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Arcata Marsh clarifiers
After passing through the Headworks where large solids, objects and particles are removed, the wastewater moves on to the primary clarifiers. Primary clarifiers, also known as sedimentation tanks, are used in wastewater treatment plants to remove suspended solids from the wastewater being processed. The Wastewater Treatment Plant uses two clarifiers: one 26 foot diameter tank and one 60 foot diameter tank (Figure 1). The 26ft diameter clarifier is used as a backup to the 60 foot diameter clarifier. During a large rainstorm, a much larger volume of water is processed by the clarifiers. If only the 60 foot clarifier was used, the retention time of the wastewater would be too short and the effluent would still contain large amounts of solid waste. The Arcata Wastewater Treatment Plant has the second, smaller clarifier to supplement the larger clarifier during such an event. Also, the 26 foot clarifier can be used independently while the 60 foot clarifier is being repaired.
Wastewater enters the clarifier through the influent well (Figure 1) in the center of the tank. The influent well contains a series of baffles which reduce the velocity of the influent as it enters the clarifier; this is to prevent short-circuiting. Short-circuiting can occur when the water inside the clarifier gets disturbed and mixes, creating lower retention times and allowing solid waste to exit the clarifier along with the effluent.
Once the influent enters the tank, it's velocity begins to decrease. Once the wastewater's velocity decreases to 0.01-0.03 feet/second, suspended solids begin to settle out of the water; the denser solids (sludge) settle to the bottom of the tank and less dense solids (scum) and oils float to the surface. In the 60 foot clarifier at the Arcata Wastewater Treatment Plant water spends roughly 3.8 hours in the tank allowing the solid waste to settle out. After 3.8 hours; up to 95% of the settleable solids, 60% of the suspended solids, and 40% of the BOD will have been removed from the wastewater.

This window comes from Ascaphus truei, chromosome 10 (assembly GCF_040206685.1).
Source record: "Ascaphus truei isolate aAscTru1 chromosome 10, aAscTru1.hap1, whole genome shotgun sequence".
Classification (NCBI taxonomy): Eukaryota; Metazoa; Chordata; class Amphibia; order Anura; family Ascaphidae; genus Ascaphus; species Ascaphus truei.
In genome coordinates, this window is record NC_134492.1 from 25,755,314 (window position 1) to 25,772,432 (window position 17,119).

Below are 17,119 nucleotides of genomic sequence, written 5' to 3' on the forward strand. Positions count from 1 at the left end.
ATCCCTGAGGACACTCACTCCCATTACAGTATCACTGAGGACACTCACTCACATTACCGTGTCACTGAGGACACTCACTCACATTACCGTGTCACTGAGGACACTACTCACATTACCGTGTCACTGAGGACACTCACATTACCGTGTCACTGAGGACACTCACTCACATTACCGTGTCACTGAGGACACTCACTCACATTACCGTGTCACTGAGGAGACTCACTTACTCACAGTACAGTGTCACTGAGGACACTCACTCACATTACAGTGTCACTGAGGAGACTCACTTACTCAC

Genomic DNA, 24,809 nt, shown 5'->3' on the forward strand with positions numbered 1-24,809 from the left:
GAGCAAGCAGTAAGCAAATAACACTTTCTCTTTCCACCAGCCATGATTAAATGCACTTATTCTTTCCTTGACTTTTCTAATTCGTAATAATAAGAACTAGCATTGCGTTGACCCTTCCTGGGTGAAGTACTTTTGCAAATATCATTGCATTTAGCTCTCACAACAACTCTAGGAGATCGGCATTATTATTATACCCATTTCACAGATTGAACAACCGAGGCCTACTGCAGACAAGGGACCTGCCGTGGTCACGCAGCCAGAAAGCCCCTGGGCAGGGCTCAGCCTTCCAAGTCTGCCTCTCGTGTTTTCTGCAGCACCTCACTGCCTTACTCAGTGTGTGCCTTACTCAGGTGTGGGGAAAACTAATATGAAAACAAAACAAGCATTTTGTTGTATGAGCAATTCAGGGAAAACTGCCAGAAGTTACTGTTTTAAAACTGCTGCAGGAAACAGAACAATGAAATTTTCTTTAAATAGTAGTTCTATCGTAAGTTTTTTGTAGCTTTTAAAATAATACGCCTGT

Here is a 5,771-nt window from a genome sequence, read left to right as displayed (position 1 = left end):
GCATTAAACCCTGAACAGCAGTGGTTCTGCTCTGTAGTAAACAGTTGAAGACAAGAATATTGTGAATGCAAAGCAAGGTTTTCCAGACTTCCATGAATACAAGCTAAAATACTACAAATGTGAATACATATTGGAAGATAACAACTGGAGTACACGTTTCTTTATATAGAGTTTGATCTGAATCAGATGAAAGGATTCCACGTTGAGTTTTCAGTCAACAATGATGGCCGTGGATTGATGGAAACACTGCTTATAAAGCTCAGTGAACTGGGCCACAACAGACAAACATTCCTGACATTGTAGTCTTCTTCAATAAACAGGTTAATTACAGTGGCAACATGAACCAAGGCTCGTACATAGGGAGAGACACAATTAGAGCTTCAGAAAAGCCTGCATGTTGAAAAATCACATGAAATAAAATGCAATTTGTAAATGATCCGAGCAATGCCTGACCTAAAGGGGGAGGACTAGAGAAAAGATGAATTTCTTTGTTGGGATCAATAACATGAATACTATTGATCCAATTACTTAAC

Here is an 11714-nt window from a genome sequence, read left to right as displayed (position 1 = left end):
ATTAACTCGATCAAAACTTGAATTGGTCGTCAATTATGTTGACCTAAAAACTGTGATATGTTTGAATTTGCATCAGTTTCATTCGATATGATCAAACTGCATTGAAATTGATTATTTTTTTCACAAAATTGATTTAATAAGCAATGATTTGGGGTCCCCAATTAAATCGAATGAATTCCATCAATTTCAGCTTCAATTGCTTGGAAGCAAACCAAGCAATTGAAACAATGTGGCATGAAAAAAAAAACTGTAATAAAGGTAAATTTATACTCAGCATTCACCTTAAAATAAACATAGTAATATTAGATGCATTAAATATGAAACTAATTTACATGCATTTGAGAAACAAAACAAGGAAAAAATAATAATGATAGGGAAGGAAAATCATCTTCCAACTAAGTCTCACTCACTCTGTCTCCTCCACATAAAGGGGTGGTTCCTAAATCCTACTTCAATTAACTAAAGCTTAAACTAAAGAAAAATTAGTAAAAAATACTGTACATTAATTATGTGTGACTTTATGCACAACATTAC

The floating scum is skimmed off of the surface by a large rotating arm called the surface skimmer (Figure 3). Once collected by the surface skimmer the scum is deposited into the scum trough and is transported to a storage container alongside the clarifier (Figure 4). Once the storage container is filled, the scum will be disposed of in a landfill.
The sludge on the bottom of the tank gets collected by rotating collector arms which moves the sludge to the center of the tank. Once the sludge collects at the bottom of the tank it gets pumped to the digester to be processed and converted into biogas and compost.
After spending 3.8 hours in the clarifier the effluent, water free of suspended solids, flows through a baffle and then through weirs at the edge of the tank. The baffle, which is essentially a wall partially submerged in the wastewater to prevent surface scum from flowing through the weirs with the effluent. The weirs, which have notches cut into them at regular intervals around the entire edge of the tank, allows the effluent to flow out of the tank at a constant even flow. Because the flow through the weirs is the same around the whole tank, the effluent and the wastewater still in the tank is not disturbed, minimizing mixing and an increase in turbidity. After the effluent passes through the weirs, it flows into the effluent pipe and is transported to the oxidation ponds for further treatment.
- City of Arcata - Water and Wasterwater Treatment
- Arcata Marsh Headworks
- Arcata Marsh Digester
- Arcata Marsh Compost
- Arcata Marsh#Oxidation Ponds
- Davis, Mackenzie, and Susan Masten. Principles of Environmental Engineering and Science. McGraw Hill: New York, NY 2004.
Engr115 Intro to Engineering